The new MySpace is all about Music, and it makes finding existing artists and new artists very very easy. The fully integrate audio player, constantly located at the bottom of the screen, allow you to continue to listen while exploring further. My only gripe is at times the site is a little confusing to navigate and you end up accidentally playing music you did not intend.
Finally I really liked the 404 Page Not Found page:
We’re sorry, we can’t find the page you’re looking for. But what we can do is offer you this special mix of tunes with running time of exactly 4:04. Just click on the album covers, or one of the links below, and enjoy.
If you are into music go check it out.
Here is my presentation from the ATC Social Media event. My main messages that I hope people took away were:
- Using social media for marketing is ok, but engagement and community is better
- Engagement and community is harder than just a Twitter account or Facebook
- Social Media is not easy, nor is it free
- True engagement with social media is about people conversing with people, not brands servicing people
- CFO’s like to talk about dollars
I have been pondering the future.
What is next? Do you know? If so please do tell.
A number of years ago I pondered what was next from blogging and podcasting, neither of these forms have really survived in the way the were circa 2005/2006. Let alone what happened to MySpace, Friendster, Orkut…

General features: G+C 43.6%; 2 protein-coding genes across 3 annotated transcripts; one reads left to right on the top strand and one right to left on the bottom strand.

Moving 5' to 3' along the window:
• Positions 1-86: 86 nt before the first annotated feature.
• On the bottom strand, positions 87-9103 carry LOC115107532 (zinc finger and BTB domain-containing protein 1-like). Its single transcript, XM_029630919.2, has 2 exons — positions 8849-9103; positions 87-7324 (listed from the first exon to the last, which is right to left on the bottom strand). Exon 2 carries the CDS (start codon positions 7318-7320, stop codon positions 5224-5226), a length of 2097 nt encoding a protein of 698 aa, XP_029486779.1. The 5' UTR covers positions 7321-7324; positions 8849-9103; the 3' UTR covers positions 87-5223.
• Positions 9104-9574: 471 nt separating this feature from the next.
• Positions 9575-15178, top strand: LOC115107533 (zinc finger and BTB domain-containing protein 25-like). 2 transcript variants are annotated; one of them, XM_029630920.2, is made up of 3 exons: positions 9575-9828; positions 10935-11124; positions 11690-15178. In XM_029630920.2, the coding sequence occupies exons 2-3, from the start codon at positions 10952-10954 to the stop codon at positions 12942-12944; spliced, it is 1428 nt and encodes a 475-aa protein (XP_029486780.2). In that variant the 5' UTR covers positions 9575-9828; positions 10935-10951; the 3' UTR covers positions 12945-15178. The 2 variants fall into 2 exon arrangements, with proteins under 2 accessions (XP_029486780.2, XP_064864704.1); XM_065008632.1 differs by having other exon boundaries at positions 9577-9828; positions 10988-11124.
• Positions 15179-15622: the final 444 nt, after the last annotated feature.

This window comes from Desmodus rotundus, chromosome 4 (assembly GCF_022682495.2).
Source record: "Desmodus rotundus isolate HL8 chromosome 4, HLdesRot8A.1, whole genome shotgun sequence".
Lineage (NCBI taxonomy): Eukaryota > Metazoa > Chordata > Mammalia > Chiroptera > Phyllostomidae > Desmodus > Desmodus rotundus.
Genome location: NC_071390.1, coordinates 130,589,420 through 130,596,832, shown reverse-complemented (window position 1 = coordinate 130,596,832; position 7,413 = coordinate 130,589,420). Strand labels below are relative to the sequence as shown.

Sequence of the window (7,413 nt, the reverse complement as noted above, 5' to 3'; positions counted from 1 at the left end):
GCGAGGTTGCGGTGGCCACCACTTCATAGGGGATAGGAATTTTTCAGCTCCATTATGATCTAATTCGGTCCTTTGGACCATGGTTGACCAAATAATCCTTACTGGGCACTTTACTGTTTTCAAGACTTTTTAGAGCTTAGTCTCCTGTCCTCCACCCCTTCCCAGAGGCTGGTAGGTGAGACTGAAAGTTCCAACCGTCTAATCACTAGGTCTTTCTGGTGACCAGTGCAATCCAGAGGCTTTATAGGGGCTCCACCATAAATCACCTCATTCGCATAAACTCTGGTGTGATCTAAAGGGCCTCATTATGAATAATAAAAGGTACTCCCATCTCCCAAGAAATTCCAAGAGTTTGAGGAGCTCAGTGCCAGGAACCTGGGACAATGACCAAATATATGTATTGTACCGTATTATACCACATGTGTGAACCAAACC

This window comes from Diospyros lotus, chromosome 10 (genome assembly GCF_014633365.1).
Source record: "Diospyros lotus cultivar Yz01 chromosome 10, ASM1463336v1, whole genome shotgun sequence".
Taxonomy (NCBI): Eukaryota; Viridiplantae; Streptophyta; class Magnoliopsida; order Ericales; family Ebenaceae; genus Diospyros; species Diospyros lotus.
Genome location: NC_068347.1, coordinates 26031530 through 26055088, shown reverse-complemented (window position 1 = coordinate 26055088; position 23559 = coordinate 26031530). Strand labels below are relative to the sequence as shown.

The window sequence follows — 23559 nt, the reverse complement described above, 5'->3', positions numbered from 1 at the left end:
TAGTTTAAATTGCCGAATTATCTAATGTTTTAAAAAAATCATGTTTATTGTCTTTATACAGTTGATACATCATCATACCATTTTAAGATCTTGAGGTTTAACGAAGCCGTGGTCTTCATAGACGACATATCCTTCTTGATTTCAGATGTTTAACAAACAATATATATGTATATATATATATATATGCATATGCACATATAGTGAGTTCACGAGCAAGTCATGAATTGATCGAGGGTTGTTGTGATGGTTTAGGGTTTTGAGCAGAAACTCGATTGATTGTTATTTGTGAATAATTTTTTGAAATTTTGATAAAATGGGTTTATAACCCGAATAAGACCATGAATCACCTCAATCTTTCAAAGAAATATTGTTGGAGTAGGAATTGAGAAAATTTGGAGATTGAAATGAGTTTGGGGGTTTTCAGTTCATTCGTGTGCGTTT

Let’s look at the user base of popular social networking sites in 2005 .(Of note the term social media was not really in our vocabulary then. In fact social media was called “new media” we knew it was new but just what was it?)
So not many of the sites in the above list really play a part in Social Media 2011, so where does this leave us?
I have no idea. Yet.
Well personally I want to find the 2005/2006 version of Twitter/Facebook in 2011/2012 and see what it will do to society in five years time.
Tomorrow morning I am doing a presentation for MyCareer and some of their clients looking at the wonderful topic of:
Who owns your brand in a social media world
An interesting topic some might think more interesting have a job board promote social media, more on that later. While I have a large amount of content, even spoke on a similar topic in October last year, I have revised a major portion of my talk based on some ideas from a few others:
Some of the topics I will cover include:
- What is social media, I like to ensure the audience knows where I am coming from